The Dark Tide

  • by Dennis L. McKiernan
  • Narrated by Cameron Beierle
  • 9 hrs and 40 mins
  • Unabridged Audiobook

Publisher's Summary

Tuck Underbank is a Warrow -- think a hobbit with shoes and "large jewel-like eyes" -- living in the peaceful Boskydells. When an unnaturally cold winter strikes and the evil Modru threatens the world, he and a number of his fellow Thornwalkers go to the High King's aid. But a vast expanse of lightless blizzard called the Dimmendark (sounds bad, doesn't it?) is spreading over the land, and Tuck soon finds that the "dark tide" is going to swamp them all. Despite the fact that they're tiny and temperamental, the Warrows get included in the military forces. But the High King doesn't have enough warriors to hold off the horde of slobbering monsters who are coming to attack. And the battle goes horribly wrong, separating the friends from one another and possibly dooming them all.


See More Like This

Customer Reviews

Most Helpful

A Tough Review Of A Carbon Copy...

Let's get to it - Short and sweet.

If you like the Lord of the Rings, but want to avoid the detailed monologues, descriptive family histories, and tedious and long world descriptions found in the Lord of the Rings, this series may be for you.

Here's the problem. This can't be more of a carbon copy of the formula used in The Lord of the Rings - An unlikely hero, a ragtag group to bring about an almost impossible task, a dark enemy of pure evil to get in the way, along with various races mixed up in the war. Only this tiny hero and his team can possibly overcome the impending doom that threatens to swallow the world.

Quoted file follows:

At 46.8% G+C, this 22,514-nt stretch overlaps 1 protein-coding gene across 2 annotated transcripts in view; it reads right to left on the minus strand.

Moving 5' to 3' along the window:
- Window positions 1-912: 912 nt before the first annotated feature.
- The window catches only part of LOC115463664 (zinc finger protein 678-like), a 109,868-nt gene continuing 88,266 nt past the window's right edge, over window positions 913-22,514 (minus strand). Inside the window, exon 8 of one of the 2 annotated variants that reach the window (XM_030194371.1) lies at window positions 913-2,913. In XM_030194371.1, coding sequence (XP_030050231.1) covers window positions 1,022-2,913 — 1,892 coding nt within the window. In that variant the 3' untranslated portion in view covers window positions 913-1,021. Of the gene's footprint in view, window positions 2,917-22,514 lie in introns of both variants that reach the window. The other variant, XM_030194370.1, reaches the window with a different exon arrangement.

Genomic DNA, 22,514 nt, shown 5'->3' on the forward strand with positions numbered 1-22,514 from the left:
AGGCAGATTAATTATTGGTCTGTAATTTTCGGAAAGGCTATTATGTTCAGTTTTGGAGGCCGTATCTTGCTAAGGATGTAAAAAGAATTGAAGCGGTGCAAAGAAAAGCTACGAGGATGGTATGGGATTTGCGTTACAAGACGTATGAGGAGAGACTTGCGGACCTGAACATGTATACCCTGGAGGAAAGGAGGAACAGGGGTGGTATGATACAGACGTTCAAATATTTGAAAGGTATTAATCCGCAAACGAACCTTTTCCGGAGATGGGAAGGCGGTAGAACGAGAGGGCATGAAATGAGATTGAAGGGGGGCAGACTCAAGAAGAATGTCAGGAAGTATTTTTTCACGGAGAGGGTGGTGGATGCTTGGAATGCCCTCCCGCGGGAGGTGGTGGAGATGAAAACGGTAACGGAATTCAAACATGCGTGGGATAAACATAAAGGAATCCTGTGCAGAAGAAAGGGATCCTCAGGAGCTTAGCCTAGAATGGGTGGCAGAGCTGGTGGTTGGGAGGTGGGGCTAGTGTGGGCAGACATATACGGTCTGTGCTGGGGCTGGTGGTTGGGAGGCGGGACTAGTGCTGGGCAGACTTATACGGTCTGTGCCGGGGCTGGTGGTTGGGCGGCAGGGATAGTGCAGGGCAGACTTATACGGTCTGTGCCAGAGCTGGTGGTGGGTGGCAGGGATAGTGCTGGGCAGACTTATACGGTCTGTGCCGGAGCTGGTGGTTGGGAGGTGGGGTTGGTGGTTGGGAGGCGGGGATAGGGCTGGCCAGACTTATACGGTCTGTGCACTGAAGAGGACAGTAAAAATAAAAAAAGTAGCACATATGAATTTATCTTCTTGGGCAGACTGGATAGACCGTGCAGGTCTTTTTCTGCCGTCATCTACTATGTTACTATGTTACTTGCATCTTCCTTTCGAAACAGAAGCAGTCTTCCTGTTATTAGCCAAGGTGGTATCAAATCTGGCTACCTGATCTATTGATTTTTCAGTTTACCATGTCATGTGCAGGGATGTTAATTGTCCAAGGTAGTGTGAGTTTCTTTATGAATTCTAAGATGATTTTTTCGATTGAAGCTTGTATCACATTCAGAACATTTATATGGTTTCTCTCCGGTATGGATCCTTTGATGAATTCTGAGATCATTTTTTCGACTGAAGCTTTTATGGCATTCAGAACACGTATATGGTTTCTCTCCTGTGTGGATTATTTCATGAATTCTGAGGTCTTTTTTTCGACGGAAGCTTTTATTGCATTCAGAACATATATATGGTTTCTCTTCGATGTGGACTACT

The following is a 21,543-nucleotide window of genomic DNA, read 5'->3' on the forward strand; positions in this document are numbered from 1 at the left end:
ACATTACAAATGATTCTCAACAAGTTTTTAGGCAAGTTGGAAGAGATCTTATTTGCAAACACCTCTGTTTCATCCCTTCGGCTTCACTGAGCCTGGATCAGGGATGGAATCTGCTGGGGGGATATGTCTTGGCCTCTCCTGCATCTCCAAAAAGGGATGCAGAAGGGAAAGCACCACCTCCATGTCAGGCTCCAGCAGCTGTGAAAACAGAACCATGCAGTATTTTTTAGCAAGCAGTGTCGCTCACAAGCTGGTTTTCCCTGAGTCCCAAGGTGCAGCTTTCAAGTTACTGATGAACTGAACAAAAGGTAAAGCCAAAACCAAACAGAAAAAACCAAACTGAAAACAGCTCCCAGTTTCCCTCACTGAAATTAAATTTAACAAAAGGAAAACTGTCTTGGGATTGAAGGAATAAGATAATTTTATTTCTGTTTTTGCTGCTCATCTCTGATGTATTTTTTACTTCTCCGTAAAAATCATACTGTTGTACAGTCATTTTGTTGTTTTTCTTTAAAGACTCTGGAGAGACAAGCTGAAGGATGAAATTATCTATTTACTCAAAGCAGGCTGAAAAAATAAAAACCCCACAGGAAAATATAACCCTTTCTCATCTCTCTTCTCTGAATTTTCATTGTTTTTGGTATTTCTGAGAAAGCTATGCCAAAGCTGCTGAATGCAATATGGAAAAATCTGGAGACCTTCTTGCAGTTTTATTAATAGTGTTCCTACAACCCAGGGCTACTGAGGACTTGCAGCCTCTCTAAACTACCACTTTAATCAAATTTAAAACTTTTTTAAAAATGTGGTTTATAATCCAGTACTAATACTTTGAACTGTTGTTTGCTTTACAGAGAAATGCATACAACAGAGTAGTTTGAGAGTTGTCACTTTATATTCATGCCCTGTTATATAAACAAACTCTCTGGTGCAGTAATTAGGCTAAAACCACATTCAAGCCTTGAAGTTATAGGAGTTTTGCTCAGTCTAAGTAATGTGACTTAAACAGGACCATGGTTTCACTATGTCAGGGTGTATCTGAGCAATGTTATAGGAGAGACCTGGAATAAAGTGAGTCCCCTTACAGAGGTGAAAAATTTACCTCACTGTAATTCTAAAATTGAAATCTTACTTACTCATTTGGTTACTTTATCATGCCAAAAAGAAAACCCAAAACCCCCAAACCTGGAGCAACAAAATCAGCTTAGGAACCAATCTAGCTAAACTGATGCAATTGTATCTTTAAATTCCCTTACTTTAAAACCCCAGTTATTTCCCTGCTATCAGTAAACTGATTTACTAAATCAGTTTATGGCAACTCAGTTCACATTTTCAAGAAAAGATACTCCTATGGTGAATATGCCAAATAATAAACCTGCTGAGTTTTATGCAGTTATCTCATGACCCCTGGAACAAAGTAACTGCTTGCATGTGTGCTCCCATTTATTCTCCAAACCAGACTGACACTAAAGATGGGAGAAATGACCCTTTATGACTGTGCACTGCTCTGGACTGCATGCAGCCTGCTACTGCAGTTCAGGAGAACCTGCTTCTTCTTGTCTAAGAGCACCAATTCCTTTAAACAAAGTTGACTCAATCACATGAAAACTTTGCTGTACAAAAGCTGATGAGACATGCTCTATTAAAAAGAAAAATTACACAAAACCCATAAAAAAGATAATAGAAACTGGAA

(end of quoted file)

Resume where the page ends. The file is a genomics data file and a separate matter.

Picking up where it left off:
Sound familiar?

Of course it does, but here's where my interest lies: It's a well-written carbon copy without the trapping of an epic trilogy. Think lighter, more casual listening for the simple fun of it. Most people do NOT make it through the Lord of the Rings because of that very reason - It's HEAVY reading. Will you re-listen to this yearly like you might with LotR? Definitely NO. You will however, consider revisiting it once in a very blue moon.

It's written well, and consistently well, at that. BUT...remember, Lord of the Rings it is NOT. Lower your literary expectations for just a little while, loosen your tie, and have a little fun with this enjoyable first book in the series.
Read full review

- Michael

The Dark Fake

Imitation may be the sincerest form of flattery, but the shameless copying of a good story with bad writing is simply to ride the coat tails of a famous (excellent) author. There was no true plot; no character development; no internal consistency (hardened warriors shed more frequent tears than most children of my acquaintance), and NO originality. The "plot", the characters, the names, the places, and the myriad types of nonhuman creatures are all barely disguised copies of those from J.R.R. Tolkien's books. The "doom, doom, boom" of the enemy drum beats is stolen directly from the scene just prior to Gandalf's battle with the Balrog in Moria in "The Lord of the Rings"; except in "The Drk Tide" the phrase is repeated over and over to the point of listener irritation. Also,in fact, there is no semblance of a conclusion, something even a trilogy should provide, It just quits. Though a good reader might have marginally redeemed it, this reader sounds similar to a deep-voiced 2nd grader performing in front of a stern, critical schoolmaster.

In sum: I wasted my time waiting for the book to finally become...something.
Read full review

- S. Wells

Book Details

  • Release Date: 06-12-2009
  • Publisher: Books in Motion